Image caption A bag of scorpions sold on Taobao

The scorpions are generally sold at the price of around £1 for a dozen.

A vendor claiming to be one of the largest suppliers on Taobao published pictures of packaging to assure customers that the lively creatures would be safely packed inside containers, and that there would be printed instructions on how to unpack them safely upon arrival.

If a customer still feels squeamish after all that assurance, there is always the option of ordering the scorpions ready boiled or fried.

4. Breast milk soap

One product that has become quite popular on Taobao are soaps said to be made with breast milk by new mothers.

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One vendor explains on her page that she makes her soap with her own breast milk because her son cannot drink it all.

"I used to pour it all down the drain, but it seemed such a waste," she writes.

She posted a picture of herself holding her infant son together with pictures of small bars of soaps in heart or flower shapes.

The soaps are gentle, so can be used by both adults and babies, the vendor says. She also claims that the soaps are not only good for deep-cleansing adult skin, but also effective against nappy rash on infants.

5. Vegetables and luffa water

Wang Xiafeng, 32, is known to hundreds of thousands of Taobao customers as Brother Earth.

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Image caption Wang sells more than 20 varieties of farm produce in his shop

In the three years after leaving a successful marketing job in Shanghai, Wang has built up one of the best-known farm produce brands on Taobao.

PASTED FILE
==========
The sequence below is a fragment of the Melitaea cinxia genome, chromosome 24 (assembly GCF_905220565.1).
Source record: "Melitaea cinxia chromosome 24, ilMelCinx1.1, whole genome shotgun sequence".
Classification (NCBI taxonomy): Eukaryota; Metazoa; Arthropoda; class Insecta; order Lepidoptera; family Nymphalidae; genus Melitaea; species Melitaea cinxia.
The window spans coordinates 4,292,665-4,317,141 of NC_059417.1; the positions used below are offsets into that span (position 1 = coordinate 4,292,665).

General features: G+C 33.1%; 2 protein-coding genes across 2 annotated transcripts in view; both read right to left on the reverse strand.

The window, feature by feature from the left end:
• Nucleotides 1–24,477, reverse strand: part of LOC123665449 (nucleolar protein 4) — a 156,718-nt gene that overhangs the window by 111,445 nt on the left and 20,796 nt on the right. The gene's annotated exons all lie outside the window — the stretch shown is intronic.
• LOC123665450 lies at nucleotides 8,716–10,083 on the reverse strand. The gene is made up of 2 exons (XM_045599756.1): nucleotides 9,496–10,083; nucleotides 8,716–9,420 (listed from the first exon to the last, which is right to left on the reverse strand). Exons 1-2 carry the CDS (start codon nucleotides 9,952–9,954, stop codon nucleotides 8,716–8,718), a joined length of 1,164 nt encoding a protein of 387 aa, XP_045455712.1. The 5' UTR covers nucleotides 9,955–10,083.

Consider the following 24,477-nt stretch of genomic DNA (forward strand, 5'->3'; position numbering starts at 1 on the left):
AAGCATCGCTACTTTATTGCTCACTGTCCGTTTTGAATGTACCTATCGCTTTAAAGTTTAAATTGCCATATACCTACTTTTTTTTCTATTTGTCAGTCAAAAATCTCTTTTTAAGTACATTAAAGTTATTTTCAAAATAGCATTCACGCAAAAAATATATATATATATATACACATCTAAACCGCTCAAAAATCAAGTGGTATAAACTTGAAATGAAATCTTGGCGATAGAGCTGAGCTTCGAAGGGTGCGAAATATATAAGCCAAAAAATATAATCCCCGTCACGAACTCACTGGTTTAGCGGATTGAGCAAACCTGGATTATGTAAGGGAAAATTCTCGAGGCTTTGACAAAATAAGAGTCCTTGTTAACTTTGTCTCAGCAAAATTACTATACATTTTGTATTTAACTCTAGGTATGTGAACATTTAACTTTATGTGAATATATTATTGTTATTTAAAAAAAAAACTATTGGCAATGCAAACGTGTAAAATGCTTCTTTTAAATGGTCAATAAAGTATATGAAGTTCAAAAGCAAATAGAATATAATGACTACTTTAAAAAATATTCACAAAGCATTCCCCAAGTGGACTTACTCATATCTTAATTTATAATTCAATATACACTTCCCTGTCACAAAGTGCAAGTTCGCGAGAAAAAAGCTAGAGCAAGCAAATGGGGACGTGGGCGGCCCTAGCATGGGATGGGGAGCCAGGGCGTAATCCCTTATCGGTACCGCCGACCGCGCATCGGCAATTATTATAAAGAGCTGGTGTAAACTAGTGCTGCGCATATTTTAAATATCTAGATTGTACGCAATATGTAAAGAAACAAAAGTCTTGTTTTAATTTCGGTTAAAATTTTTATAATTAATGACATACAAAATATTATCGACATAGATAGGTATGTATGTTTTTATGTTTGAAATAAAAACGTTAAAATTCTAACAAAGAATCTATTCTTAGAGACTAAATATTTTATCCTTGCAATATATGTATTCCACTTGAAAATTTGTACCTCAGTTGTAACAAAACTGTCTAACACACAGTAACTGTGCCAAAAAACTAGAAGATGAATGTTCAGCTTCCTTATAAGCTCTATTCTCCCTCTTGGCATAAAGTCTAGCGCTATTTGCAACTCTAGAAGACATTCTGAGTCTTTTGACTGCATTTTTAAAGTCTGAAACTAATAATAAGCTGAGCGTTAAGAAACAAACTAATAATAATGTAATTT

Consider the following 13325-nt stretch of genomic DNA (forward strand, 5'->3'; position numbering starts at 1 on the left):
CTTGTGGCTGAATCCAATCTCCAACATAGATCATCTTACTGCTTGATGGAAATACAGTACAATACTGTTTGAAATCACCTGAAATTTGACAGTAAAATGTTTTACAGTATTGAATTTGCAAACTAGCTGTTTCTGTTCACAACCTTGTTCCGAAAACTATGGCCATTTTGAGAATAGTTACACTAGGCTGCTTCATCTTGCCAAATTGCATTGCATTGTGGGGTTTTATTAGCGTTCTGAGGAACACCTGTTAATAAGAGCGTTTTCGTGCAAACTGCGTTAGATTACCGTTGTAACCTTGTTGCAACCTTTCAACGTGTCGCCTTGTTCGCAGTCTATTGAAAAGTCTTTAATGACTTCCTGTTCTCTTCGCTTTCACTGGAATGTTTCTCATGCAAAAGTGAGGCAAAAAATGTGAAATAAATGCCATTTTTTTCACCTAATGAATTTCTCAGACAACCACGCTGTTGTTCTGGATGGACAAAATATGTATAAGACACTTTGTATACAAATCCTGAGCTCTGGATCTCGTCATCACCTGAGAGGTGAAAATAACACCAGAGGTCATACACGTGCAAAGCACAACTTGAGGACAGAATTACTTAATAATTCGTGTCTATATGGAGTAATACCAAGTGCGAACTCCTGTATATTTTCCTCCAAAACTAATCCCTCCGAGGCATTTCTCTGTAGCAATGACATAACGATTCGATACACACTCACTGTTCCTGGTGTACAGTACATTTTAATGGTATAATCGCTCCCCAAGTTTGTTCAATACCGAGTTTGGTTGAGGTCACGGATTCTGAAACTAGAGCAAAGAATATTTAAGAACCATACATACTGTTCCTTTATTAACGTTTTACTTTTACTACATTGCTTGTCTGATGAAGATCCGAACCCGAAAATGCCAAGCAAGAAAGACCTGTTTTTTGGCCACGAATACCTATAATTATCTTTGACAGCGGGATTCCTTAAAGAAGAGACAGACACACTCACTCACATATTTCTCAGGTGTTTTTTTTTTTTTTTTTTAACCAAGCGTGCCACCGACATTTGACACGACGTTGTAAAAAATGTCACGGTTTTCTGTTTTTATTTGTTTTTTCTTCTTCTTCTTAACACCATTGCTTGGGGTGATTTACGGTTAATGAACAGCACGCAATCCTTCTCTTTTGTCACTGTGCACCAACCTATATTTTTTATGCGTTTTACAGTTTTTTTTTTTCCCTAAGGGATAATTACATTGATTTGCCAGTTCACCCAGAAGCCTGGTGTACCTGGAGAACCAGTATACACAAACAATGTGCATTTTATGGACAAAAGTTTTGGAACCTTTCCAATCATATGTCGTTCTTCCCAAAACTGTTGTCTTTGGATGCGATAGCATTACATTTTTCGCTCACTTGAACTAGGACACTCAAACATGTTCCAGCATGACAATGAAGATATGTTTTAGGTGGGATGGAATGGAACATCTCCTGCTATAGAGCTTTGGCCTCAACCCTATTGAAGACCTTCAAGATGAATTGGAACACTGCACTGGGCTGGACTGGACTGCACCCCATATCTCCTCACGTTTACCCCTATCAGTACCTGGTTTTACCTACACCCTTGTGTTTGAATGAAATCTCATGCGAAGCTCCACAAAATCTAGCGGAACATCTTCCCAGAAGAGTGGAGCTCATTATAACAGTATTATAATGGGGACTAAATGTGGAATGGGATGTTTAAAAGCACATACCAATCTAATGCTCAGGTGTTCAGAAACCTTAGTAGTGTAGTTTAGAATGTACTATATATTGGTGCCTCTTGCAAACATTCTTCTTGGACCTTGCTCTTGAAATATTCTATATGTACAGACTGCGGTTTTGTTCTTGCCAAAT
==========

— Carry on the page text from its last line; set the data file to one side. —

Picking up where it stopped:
"My parents were really worried when I quit my job in Shanghai," Wang admitted. "But I had my first customer within a couple of days of opening up and I've never looked back."

Wang now sells more than 20 varieties of farm produce in his shop, from lotus seeds to homemade sausages.

His two best-selling items are potent home-brewed rice wine and luffa stem water, which many believe can soothe and whiten the skin.

Business is good, Wang says. He now makes much more money than when he was working in the big city and has time to spend with his family.

"My ultimate goal is to help the other villagers to get wealthy, too," Wang said, "I am still working to make that happen."

6. Taoist talismans

Over thousands of years the ancient philosophy and religion of Taoism has become tightly woven into the Chinese way of life.

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There are dozens of shops on Taobao run by Daoshi, the Taoist clergy, offering "Fu", the Taoist talisman said to possess special powers that can either bring the purchaser good luck or help to ward of ill fortune.

A very popular type of Fu is one that helps to soothe a crying baby.

Taoist symbols are written on special paper and religious rituals performed to strengthen its soothing property. The Fu is then folded in a special pattern and sealed in a pouch.